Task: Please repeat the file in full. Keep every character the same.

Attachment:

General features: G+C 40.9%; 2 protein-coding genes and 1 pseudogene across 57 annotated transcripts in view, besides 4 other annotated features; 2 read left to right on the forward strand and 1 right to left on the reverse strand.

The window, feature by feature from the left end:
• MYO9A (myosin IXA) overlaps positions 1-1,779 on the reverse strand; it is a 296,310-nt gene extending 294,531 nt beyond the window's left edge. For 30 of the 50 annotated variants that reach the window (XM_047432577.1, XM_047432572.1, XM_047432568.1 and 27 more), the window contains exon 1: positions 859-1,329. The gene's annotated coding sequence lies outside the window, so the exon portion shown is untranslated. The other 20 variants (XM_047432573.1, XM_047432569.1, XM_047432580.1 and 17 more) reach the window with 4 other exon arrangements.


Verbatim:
General features: G+C 40.9%; 2 protein-coding genes and 1 pseudogene across 57 annotated transcripts in view, besides 4 other annotated features; 2 read left to right on the forward strand and 1 right to left on the reverse strand.

The window, feature by feature from the left end:
• MYO9A (myosin IXA) overlaps positions 1-1,779 on the reverse strand; it is a 296,310-nt gene extending 294,531 nt beyond the window's left edge. For 30 of the 50 annotated variants that reach the window (XM_047432577.1, XM_047432572.1, XM_047432568.1 and 27 more), the window contains exon 1: positions 859-1,329. The gene's annotated coding sequence lies outside the window, so the exon portion shown is untranslated. The other 20 variants (XM_047432573.1, XM_047432569.1, XM_047432580.1 and 17 more) reach the window with 4 other exon arrangements.